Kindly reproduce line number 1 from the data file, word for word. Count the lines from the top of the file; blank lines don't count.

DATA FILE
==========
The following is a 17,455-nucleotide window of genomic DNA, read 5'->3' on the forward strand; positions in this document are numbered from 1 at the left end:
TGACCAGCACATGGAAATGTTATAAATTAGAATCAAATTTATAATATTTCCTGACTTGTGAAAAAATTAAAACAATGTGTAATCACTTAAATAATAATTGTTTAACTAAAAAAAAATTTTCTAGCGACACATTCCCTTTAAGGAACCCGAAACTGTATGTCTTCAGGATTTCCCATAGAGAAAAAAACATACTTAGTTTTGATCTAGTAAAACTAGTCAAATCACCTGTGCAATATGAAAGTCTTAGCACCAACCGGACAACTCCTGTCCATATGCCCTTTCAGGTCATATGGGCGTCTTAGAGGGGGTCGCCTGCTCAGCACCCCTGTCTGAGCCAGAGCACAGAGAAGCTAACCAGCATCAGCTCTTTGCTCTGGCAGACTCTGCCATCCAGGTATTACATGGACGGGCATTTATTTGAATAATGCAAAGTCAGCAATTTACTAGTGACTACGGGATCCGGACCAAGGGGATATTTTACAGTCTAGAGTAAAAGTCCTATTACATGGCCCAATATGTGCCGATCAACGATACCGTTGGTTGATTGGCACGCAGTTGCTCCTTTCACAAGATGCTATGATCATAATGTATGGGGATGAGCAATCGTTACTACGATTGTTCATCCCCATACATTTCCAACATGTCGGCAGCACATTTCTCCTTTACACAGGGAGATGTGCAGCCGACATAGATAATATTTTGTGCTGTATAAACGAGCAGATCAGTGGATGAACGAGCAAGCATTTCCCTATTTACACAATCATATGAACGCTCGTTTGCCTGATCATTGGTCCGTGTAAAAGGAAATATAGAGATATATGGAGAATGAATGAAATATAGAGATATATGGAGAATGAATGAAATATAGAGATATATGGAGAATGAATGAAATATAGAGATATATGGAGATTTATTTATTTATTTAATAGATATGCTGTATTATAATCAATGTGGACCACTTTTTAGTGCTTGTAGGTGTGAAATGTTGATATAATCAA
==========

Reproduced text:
The following is a 17,455-nucleotide window of genomic DNA, read 5'->3' on the forward strand; positions in this document are numbered from 1 at the left end: